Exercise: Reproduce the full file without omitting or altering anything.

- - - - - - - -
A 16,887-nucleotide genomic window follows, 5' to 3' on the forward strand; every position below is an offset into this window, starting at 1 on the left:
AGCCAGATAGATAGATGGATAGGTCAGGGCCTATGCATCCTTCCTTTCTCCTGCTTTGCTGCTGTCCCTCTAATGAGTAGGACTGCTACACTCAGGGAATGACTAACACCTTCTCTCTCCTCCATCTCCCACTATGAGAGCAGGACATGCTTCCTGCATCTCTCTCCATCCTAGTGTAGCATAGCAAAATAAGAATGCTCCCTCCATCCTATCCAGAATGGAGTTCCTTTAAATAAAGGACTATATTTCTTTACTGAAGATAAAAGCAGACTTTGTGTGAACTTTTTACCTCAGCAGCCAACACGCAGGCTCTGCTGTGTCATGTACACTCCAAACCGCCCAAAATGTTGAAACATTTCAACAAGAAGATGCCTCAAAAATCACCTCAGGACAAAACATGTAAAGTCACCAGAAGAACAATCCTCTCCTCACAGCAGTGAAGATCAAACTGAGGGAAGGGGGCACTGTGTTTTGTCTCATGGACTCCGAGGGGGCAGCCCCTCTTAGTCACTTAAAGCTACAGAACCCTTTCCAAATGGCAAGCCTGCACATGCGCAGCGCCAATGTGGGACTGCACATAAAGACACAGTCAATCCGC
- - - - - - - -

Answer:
A 16,887-nucleotide genomic window follows, 5' to 3' on the forward strand; every position below is an offset into this window, starting at 1 on the left:
AGCCAGATAGATAGATGGATAGGTCAGGGCCTATGCATCCTTCCTTTCTCCTGCTTTGCTGCTGTCCCTCTAATGAGTAGGACTGCTACACTCAGGGAATGACTAACACCTTCTCTCTCCTCCATCTCCCACTATGAGAGCAGGACATGCTTCCTGCATCTCTCTCCATCCTAGTGTAGCATAGCAAAATAAGAATGCTCCCTCCATCCTATCCAGAATGGAGTTCCTTTAAATAAAGGACTATATTTCTTTACTGAAGATAAAAGCAGACTTTGTGTGAACTTTTTACCTCAGCAGCCAACACGCAGGCTCTGCTGTGTCATGTACACTCCAAACCGCCCAAAATGTTGAAACATTTCAACAAGAAGATGCCTCAAAAATCACCTCAGGACAAAACATGTAAAGTCACCAGAAGAACAATCCTCTCCTCACAGCAGTGAAGATCAAACTGAGGGAAGGGGGCACTGTGTTTTGTCTCATGGACTCCGAGGGGGCAGCCCCTCTTAGTCACTTAAAGCTACAGAACCCTTTCCAAATGGCAAGCCTGCACATGCGCAGCGCCAATGTGGGACTGCACATAAAGACACAGTCAATCCGC